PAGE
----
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rested the security of property from arbitrary invasion : a security which constituted one of the most striking differences between Britain and absolute governments. He demonstrated the impracticability of the American subjects of Britain enjoying this privilege by representation in Parliament, on account of the immense distance; and, therefore, that to be on an equal footing with other British subjects, they should be taxed by their own assemblies. Edward, one of the wisest and most vigorous sovereigns that ever sate upon the throne of England, had, on a dispute about taxation breaking out between him and his people, agreed to this law rather than continue the contest, so hurtful to both parties. In describing the character of Edward, he drew the line between the firmness of wisdom and the obstinacy of folly. - Wisdom pursued her ends no longer than she found them to be attainable and salutary. Folly, unable to distinguish, and filled with conceit, often 'continued to seek objects, merely because

she had once done so.' Burke proposed a bill, in the spirit of that famous statute, to renounce the future exercise of taxation, without discussing the abstract question of right, to repeal all the laws complained of by the colonies, and to pass an immediate amnesty. From the petition of the Congress, the evidence of Mr. Penn, and many others, he inferred, that the bill would satisfy America. The speech was esteemed by both parties a most finished piece of eloquence; and, as well as the two other orations, and indeed most of the writings of Burke, shewed the ignorance and folly of those who assert, that Burke rarely speaks to the understanding, and chiefly to the imagination. It embraced every consideration of justice and expediency, dehortatory of war and recommendatory of peace. The views of Burke, on both the right and the prudence of the proceedings of Government, from the commencement of the contest to this last effort to prevent children and parents embruing their hands in the blood of each other, had been the same. . It is impolitic to provoke to a separation from the mother-country colonies which contribute so largely to its wealth and prosperity. It is inconsistent with the constitution of Britain that any subject should be taxed but by himself or his representatives. Such, from a concurrence of causes, is the disposition of the Americans, that they will resist whatever they conceive to be oppression. If recourse be had to the sword, the conquest of America, at such a distance, in a country so intersected by rivers, entangled by woods, and fortified by mountains, its inhabitants inspired by the love of liberty, will be difficult, if not impracticable. Should it be at all possible, it must be with an immense effusion of blood and treasure; after America is so exhausted as to be unable to afford any indemnification. Our European rivals will watch the opportunity of intestine dissensions, and we shall be involved in a general war. These were the predictions of wisdom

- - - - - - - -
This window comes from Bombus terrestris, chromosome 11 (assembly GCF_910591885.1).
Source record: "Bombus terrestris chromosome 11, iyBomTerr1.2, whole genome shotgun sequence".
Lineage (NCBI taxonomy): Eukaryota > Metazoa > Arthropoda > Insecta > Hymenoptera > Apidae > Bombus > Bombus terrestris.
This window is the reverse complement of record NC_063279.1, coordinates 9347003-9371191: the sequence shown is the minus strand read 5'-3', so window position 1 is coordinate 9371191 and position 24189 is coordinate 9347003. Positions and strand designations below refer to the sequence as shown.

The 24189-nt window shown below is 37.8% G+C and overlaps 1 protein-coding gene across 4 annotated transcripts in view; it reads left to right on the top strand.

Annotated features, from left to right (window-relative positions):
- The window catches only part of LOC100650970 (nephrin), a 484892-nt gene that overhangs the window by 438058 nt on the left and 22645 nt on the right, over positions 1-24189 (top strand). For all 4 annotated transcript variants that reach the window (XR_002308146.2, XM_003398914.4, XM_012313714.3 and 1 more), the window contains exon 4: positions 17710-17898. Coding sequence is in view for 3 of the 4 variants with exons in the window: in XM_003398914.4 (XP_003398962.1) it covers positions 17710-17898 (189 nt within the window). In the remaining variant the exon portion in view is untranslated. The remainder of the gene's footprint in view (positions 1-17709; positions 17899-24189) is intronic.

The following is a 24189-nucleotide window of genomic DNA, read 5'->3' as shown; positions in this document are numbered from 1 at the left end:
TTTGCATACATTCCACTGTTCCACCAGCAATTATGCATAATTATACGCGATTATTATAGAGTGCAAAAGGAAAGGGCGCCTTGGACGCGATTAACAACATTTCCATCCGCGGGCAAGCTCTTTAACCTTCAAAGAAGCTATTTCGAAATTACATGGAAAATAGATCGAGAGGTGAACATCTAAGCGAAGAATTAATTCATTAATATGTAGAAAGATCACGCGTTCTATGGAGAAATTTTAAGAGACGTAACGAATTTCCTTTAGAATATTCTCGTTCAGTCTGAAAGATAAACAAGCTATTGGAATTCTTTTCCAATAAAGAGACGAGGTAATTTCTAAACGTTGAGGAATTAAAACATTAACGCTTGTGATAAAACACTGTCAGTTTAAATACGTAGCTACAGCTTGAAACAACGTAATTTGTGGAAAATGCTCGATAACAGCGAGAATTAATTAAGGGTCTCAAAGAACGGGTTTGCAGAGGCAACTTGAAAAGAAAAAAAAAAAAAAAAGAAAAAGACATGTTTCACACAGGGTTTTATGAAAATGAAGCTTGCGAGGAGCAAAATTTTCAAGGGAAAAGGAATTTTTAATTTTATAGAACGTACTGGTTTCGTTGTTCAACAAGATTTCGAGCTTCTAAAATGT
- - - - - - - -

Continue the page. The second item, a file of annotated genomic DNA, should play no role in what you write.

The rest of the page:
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To whatever subject Burke turned his thoughts, he looked before, behind, and about him:

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· Turns on all hands his deep discerning eyes ;
"Sees what befel, and what may yet befal;
•Concludes from both, and best provides for all.'

Burke was not a man of ephemerous expedients, but of permanent plans. He not only saw what was actually the case, but what was the cause, and what was or would be the effect. The Minister talked of pacific assurances from foreign powers. The little details of diplomatique intrigue were not the grounds on which Burke formed his conclusions. He viewed human nature, and could from situation infer objects and passion, motive and action. He concluded that an opportunity of humbling a powerful and triumphant rival would not be slipt while such passions as pride and ambition existed... He knew history in detail, but studied it in principle. From considering the conduct

of France in her relations of peace, neutrality, alliance, and war, with different powers of Europe, he could find the main spring of her policy. He saw ambition to be her ruling motive; that her enmity was in proportion to the obstacles, to the gratification of that passion : that while extension of territorial power was her principal object, the house of Austria had been the chief butt of her attacks; but that from the time that terrestrial superiority came to be considered as secondary to naval, Britain had been her most dreaded enemy. For near a century this country had been indirectly her most formidable opponent by land, and directly her conqueror by sea. Britain had been the soul of every confederacy that had repressed her ambition ; and in the preceding war had obtained a superiority unprecedented in former contests.

The great raval power of England she beheld with jealousy, envy, resentment, and terror. She would rejoice at an internal contest which would employ great part of the British force, and enable her, and her

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